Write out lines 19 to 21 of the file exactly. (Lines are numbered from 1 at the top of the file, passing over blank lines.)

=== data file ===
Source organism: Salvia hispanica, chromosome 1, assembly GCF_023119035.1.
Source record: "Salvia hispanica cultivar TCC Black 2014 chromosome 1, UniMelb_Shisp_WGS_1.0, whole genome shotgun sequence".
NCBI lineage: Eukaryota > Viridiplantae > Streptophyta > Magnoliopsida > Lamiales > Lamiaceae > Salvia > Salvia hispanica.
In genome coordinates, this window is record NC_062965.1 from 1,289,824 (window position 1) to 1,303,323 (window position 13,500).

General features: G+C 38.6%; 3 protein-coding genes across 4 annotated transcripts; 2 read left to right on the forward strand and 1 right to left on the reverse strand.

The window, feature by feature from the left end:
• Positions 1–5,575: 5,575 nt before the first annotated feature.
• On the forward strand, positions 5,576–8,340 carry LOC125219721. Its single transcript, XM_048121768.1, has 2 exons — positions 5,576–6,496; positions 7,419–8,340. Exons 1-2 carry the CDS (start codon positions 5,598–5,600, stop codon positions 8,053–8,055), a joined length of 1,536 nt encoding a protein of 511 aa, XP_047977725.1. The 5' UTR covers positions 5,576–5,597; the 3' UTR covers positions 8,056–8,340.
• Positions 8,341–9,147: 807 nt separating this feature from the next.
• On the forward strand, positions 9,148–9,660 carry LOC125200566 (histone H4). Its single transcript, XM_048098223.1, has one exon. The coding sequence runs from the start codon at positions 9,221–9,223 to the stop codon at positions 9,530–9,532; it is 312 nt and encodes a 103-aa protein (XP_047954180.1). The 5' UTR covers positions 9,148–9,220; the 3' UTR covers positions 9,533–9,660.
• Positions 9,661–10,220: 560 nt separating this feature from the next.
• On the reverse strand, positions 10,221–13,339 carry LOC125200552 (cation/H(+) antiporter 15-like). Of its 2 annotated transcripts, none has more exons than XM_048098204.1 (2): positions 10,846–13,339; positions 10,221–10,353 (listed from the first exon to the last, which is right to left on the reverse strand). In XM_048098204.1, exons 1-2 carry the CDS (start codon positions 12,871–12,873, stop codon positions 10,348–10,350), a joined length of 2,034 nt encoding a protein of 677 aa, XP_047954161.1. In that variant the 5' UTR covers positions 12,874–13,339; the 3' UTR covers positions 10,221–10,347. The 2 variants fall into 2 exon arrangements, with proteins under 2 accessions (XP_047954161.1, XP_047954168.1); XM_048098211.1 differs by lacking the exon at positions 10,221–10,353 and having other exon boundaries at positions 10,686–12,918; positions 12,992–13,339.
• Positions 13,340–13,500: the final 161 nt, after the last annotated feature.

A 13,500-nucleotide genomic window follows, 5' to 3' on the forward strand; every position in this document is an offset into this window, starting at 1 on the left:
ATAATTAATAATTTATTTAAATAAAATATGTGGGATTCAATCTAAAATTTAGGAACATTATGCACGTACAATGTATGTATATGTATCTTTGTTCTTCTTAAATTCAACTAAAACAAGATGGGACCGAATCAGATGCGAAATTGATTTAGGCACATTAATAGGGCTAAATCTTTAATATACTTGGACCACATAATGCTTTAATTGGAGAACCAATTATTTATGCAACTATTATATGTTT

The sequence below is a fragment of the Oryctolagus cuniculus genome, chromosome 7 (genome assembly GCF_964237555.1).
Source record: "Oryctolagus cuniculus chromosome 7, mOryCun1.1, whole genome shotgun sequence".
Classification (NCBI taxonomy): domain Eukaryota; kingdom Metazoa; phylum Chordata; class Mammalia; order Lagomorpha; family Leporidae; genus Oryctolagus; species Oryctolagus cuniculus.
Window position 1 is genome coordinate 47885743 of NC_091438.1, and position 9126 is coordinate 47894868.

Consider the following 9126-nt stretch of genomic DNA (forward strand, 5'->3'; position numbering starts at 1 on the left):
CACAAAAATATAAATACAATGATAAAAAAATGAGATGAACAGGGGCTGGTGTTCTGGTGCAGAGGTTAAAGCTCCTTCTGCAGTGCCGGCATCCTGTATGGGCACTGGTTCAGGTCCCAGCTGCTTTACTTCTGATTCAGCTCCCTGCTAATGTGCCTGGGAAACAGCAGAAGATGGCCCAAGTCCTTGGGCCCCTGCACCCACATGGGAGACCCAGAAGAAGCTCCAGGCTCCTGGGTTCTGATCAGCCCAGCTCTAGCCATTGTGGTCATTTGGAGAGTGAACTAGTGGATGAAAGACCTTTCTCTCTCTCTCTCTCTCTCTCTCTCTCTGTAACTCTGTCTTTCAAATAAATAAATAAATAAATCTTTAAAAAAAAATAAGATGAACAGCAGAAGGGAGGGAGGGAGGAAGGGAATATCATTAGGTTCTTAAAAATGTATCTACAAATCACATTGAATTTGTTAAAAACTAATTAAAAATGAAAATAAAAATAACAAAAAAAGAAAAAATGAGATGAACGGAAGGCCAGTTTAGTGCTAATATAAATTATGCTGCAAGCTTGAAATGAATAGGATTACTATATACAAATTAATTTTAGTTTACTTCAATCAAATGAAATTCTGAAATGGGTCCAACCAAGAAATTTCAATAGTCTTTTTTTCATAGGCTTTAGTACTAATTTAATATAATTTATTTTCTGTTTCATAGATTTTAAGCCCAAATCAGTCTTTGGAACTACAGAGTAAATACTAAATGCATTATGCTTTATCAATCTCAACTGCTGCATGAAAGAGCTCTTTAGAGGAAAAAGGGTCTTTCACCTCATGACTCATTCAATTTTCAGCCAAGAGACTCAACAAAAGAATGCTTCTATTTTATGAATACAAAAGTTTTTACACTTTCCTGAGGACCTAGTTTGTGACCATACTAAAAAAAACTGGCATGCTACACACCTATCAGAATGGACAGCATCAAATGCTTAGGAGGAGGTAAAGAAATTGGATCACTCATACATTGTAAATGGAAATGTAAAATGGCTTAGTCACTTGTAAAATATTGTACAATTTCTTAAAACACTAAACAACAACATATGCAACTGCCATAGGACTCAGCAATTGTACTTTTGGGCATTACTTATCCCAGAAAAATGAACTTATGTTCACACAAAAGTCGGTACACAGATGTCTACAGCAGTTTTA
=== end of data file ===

Window position 1 is genome coordinate 47885743 of NC_091438.1, and position 9126 is coordinate 47894868.

Consider the following 9126-nt stretch of genomic DNA (forward strand, 5'->3'; position numbering starts at 1 on the left):
CACAAAAATATAAATACAATGATAAAAAAATGAGATGAACAGGGGCTGGTGTTCTGGTGCAGAGGTTAAAGCTCCTTCTGCAGTGCCGGCATCCTGTATGGGCACTGGTTCAGGTCCCAGCTGCTTTACTTCTGATTCAGCTCCCTGCTAATGTGCCTGGGAAACAGCAGAAGATGGCCCAAGTCCTTGGGCCCCTGCACCCACATGGGAGACCCAGAAGAAGCTCCAGGCTCCTGGGTTCTGATCAGCCCAGCTCTAGCCATTGTGGTCATTTGGAGAGTGAACTAGTGGATGAAAGACCTTTCTCTCTCTCTCTCTCTCTCTCTCTCTCTGTAACTCTGTCTTTCAAATAAATAAATAAATAAATCTTTAAAAAAAAATAAGATGAACAGCAGAAGGGAGGGAGGGAGGAAGGGAATATCATTAGGTTCTTAAAAATGTATCTACAAATCACATTGAATTTGTTAAAAACTAATTAAAAATGAAAATAAAAATAACAAAAAAAGAAAAAATGAGATGAACGGAAGGCCAGTTTAGTGCTAATATAAATTATGCTGCAAGCTTGAAATGAATAGGATTACTATATACAAATTAATTTTAGTTTACTTCAATCAAATGAAATTCTGAAATGGGTCCAACCAAGAAATTTCAATAGTCTTTTTTTCATAGGCTTTAGTACTAATTTAATATAATTTATTTTCTGTTTCATAGATTTTAAGCCCAAATCAGTCTTTGGAACTACAGAGTAAATACTAAATGCATTATGCTTTATCAATCTCAACTGCTGCATGAAAGAGCTCTTTAGAGGAAAAAGGGTCTTTCACCTCATGACTCATTCAATTTTCAGCCAAGAGACTCAACAAAAGAATGCTTCTATTTTATGAATACAAAAGTTTTTACACTTTCCTGAGGACCTAGTTTGTGACCATACTAAAAAAAACTGGCATGCTACACACCTATCAGAATGGACAGCATCAAATGCTTAGGAGGAGGTAAAGAAATTGGATCACTCATACATTGTAAATGGAAATGTAAAATGGCTTAGTCACTTGTAAAATATTGTACAATTTCTTAAAACACTAAACAACAACATATGCAACTGCCATAGGACTCAGCAATTGTACTTTTGGGCATTACTTATCCCAGAAAAATGAACTTATGTTCACACAAAAGTCGGTACACAGATGTCTACAGCAGTTTTA